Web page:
This narrative review on clozapine blood levels or therapeutic drug monitoring (TDM) includes sections focused on drug clearance and TDM, personalized dosing with TDM, clinical applications of TDM in Asians, and areas needing further study. Asian patients need half the clozapine dose (D) used in the United States to get the same blood concentrations (C). The concentration-to-dose (C/D) ratio measures drug clearance. In the United States, the average clozapine patient usually needs from 300 to 600 mg/day to reach 350 ng/mL. US male smokers reach this therapeutic C with a D of 600 mg/day (C/D ratio of 0.60 = 600/350), whereas US female nonsmokers usually need a D of 300 mg/day (C/D ratio of 1.17 = 300/350). While in the United States, average CLO C/D ratios typically are 0.6-1.2 ng/mL per mg/day, in Asian populations they range from 1.20 in male smokers to 2.40 in female smokers, requiring Ds of 300 to 150 mg/day to obtain 350 ng/mL. Asian patients can become clozapine poor metabolizers (PMs), needing very low Ds (50-150 mg/day) to get therapeutic Cs, by taking inhibitors (fluvoxamine, oral contraceptives and valproic acid), due to obesity, or during inflammations with systemic effects. In 573 Asian patients from five samples, around 1% were PMs due to taking inhibitors, 1% due to inflammation, 1% due to obesity, and 7% were potential genetic PMs. The potential genetic PMs ranged between 3% and 13%, but this prevalence will have to be better established in future studies including genetic testing for possible CYP1A2 mutations, which may explain PM status.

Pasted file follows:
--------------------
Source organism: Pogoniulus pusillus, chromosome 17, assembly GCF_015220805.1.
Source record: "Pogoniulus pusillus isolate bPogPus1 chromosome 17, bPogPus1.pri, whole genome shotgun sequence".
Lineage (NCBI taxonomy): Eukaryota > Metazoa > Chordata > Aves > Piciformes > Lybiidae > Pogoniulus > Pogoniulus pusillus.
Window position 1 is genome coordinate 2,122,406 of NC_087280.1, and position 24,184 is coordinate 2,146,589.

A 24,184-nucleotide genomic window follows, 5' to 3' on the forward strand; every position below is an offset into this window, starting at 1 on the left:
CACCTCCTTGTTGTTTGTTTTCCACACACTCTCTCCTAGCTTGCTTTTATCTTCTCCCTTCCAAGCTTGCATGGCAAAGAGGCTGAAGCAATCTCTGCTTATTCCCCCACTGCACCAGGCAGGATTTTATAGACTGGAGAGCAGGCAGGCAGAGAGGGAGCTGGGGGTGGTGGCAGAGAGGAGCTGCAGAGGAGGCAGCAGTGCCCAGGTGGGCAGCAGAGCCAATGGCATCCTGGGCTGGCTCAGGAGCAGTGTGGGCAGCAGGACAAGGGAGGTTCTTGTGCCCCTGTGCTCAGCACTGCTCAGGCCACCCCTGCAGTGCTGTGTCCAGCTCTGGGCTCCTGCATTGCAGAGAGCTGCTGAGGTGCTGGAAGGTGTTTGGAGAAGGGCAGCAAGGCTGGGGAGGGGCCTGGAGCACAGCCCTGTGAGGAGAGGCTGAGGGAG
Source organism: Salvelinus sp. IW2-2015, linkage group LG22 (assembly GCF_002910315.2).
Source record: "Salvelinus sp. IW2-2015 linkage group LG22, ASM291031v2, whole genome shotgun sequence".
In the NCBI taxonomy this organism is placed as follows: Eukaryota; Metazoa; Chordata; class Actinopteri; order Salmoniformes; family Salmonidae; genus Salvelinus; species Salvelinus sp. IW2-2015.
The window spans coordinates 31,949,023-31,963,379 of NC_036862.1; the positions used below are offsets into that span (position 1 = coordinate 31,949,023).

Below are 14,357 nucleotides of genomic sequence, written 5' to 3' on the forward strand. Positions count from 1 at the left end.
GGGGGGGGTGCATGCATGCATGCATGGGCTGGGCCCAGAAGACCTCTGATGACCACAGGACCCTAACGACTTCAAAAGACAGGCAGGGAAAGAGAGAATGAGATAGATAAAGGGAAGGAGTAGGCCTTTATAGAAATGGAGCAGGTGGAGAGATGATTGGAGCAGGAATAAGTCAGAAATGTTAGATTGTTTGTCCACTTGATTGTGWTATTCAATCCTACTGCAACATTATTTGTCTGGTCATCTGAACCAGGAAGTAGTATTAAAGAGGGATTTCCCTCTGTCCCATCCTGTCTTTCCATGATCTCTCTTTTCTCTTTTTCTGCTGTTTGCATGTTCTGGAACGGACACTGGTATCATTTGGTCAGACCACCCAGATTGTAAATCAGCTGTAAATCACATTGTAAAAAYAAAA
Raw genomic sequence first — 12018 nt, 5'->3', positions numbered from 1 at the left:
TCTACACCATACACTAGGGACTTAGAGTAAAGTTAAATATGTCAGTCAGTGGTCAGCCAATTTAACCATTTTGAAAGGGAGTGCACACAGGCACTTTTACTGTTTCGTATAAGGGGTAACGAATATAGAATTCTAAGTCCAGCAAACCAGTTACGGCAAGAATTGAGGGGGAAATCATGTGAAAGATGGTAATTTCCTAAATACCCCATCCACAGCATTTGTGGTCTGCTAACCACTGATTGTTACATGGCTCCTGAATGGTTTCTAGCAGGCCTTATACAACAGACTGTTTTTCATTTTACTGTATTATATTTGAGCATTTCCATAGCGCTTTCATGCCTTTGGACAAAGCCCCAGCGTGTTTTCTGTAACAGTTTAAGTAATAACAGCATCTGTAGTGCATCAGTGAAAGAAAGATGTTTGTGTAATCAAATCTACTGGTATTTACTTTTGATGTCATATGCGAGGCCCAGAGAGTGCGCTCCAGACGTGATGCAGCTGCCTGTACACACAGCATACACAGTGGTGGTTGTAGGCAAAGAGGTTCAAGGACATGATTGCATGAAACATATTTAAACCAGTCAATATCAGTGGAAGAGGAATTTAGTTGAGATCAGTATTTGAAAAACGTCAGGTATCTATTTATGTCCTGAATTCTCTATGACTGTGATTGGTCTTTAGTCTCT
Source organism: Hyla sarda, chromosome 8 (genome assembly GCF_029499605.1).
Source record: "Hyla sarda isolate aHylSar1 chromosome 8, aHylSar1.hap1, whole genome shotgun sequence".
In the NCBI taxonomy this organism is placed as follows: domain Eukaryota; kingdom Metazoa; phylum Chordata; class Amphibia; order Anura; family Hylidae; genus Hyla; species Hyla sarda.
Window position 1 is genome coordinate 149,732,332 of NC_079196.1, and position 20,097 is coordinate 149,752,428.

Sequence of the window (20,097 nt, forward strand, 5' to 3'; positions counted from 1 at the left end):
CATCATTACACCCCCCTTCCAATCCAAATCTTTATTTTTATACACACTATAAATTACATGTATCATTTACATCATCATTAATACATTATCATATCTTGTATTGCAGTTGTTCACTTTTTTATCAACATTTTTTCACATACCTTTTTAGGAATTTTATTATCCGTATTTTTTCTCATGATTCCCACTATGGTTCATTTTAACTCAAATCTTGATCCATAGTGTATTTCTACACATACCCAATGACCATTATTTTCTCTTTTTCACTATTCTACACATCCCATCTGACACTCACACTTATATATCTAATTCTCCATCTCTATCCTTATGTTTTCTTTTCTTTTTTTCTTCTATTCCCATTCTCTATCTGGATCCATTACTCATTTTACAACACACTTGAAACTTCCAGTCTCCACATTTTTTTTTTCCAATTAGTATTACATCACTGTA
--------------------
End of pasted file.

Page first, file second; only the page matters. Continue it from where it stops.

|State||Published - Jun 1 2020|
Bibliographical noteFunding Information:
The authors acknowledge Lorraine Maw, M.A., at the Mental Health Research Center at Eastern State Hospital, Lexington, KY, who helped in editing this article. Dr. Ruan is supported by a 2019 NARSAD Young Investigator Award from the Brain & Behavior Research Foundation.
© 2020 John Wiley & Sons Australia, Ltd
- clozapine blood
- drug interactions
ASJC Scopus subject areas
- Psychiatry and Mental health